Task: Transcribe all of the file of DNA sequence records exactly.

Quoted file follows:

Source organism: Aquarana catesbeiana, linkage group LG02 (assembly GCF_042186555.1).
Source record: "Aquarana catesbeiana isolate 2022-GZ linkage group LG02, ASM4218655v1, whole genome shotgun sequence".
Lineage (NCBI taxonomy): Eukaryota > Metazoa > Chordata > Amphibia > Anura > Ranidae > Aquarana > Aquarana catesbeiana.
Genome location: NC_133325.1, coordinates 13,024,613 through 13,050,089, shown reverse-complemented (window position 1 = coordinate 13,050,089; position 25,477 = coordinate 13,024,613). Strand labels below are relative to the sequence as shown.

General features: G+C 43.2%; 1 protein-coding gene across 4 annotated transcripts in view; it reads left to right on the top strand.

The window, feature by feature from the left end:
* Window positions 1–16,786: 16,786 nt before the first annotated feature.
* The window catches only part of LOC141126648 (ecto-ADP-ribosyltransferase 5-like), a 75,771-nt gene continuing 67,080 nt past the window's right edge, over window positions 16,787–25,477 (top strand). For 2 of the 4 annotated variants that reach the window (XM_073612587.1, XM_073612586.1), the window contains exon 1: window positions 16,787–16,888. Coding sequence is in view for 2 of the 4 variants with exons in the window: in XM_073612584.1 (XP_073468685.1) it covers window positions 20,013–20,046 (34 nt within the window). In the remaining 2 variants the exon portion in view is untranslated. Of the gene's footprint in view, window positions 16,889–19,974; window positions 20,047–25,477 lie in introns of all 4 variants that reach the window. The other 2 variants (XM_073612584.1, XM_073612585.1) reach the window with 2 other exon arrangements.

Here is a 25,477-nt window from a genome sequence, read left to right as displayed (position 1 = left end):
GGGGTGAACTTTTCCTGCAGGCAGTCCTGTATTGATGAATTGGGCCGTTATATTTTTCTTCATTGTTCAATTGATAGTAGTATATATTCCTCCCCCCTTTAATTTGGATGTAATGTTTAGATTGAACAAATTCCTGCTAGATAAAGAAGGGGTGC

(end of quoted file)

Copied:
Source organism: Aquarana catesbeiana, linkage group LG02 (assembly GCF_042186555.1).
Source record: "Aquarana catesbeiana isolate 2022-GZ linkage group LG02, ASM4218655v1, whole genome shotgun sequence".
Lineage (NCBI taxonomy): Eukaryota > Metazoa > Chordata > Amphibia > Anura > Ranidae > Aquarana > Aquarana catesbeiana.
Genome location: NC_133325.1, coordinates 13,024,613 through 13,050,089, shown reverse-complemented (window position 1 = coordinate 13,050,089; position 25,477 = coordinate 13,024,613). Strand labels below are relative to the sequence as shown.

General features: G+C 43.2%; 1 protein-coding gene across 4 annotated transcripts in view; it reads left to right on the top strand.

The window, feature by feature from the left end:
* Window positions 1–16,786: 16,786 nt before the first annotated feature.
* The window catches only part of LOC141126648 (ecto-ADP-ribosyltransferase 5-like), a 75,771-nt gene continuing 67,080 nt past the window's right edge, over window positions 16,787–25,477 (top strand). For 2 of the 4 annotated variants that reach the window (XM_073612587.1, XM_073612586.1), the window contains exon 1: window positions 16,787–16,888. Coding sequence is in view for 2 of the 4 variants with exons in the window: in XM_073612584.1 (XP_073468685.1) it covers window positions 20,013–20,046 (34 nt within the window). In the remaining 2 variants the exon portion in view is untranslated. Of the gene's footprint in view, window positions 16,889–19,974; window positions 20,047–25,477 lie in introns of all 4 variants that reach the window. The other 2 variants (XM_073612584.1, XM_073612585.1) reach the window with 2 other exon arrangements.

Here is a 25,477-nt window from a genome sequence, read left to right as displayed (position 1 = left end):
GGGGTGAACTTTTCCTGCAGGCAGTCCTGTATTGATGAATTGGGCCGTTATATTTTTCTTCATTGTTCAATTGATAGTAGTATATATTCCTCCCCCCTTTAATTTGGATGTAATGTTTAGATTGAACAAATTCCTGCTAGATAAAGAAGGGGTGC